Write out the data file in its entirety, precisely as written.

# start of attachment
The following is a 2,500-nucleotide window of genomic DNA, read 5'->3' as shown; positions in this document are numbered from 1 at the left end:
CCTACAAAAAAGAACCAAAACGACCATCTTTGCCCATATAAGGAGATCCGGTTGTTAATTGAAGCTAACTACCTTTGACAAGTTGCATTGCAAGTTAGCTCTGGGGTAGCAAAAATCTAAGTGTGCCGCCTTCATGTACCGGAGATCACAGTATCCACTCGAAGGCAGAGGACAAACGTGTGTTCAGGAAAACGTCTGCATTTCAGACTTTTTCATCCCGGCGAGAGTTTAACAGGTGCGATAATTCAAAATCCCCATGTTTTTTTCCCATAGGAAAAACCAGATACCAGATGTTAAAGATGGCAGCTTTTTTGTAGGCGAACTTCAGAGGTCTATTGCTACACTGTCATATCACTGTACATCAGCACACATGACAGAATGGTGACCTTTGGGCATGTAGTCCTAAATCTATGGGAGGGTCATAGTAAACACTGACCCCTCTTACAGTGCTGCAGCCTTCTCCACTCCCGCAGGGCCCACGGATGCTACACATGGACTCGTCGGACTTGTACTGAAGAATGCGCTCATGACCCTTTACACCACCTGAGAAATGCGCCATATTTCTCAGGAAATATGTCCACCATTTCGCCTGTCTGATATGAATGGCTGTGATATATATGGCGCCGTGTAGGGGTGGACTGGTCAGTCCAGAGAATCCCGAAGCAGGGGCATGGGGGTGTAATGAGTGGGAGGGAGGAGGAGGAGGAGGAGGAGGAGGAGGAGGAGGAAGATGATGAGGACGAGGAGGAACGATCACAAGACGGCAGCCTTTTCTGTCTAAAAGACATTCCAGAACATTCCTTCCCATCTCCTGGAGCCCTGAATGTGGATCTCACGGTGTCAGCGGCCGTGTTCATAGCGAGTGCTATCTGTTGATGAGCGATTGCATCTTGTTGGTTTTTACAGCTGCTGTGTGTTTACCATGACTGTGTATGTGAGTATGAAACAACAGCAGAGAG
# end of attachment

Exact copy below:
The following is a 2,500-nucleotide window of genomic DNA, read 5'->3' as shown; positions in this document are numbered from 1 at the left end:
CCTACAAAAAAGAACCAAAACGACCATCTTTGCCCATATAAGGAGATCCGGTTGTTAATTGAAGCTAACTACCTTTGACAAGTTGCATTGCAAGTTAGCTCTGGGGTAGCAAAAATCTAAGTGTGCCGCCTTCATGTACCGGAGATCACAGTATCCACTCGAAGGCAGAGGACAAACGTGTGTTCAGGAAAACGTCTGCATTTCAGACTTTTTCATCCCGGCGAGAGTTTAACAGGTGCGATAATTCAAAATCCCCATGTTTTTTTCCCATAGGAAAAACCAGATACCAGATGTTAAAGATGGCAGCTTTTTTGTAGGCGAACTTCAGAGGTCTATTGCTACACTGTCATATCACTGTACATCAGCACACATGACAGAATGGTGACCTTTGGGCATGTAGTCCTAAATCTATGGGAGGGTCATAGTAAACACTGACCCCTCTTACAGTGCTGCAGCCTTCTCCACTCCCGCAGGGCCCACGGATGCTACACATGGACTCGTCGGACTTGTACTGAAGAATGCGCTCATGACCCTTTACACCACCTGAGAAATGCGCCATATTTCTCAGGAAATATGTCCACCATTTCGCCTGTCTGATATGAATGGCTGTGATATATATGGCGCCGTGTAGGGGTGGACTGGTCAGTCCAGAGAATCCCGAAGCAGGGGCATGGGGGTGTAATGAGTGGGAGGGAGGAGGAGGAGGAGGAGGAGGAGGAGGAGGAGGAAGATGATGAGGACGAGGAGGAACGATCACAAGACGGCAGCCTTTTCTGTCTAAAAGACATTCCAGAACATTCCTTCCCATCTCCTGGAGCCCTGAATGTGGATCTCACGGTGTCAGCGGCCGTGTTCATAGCGAGTGCTATCTGTTGATGAGCGATTGCATCTTGTTGGTTTTTACAGCTGCTGTGTGTTTACCATGACTGTGTATGTGAGTATGAAACAACAGCAGAGAG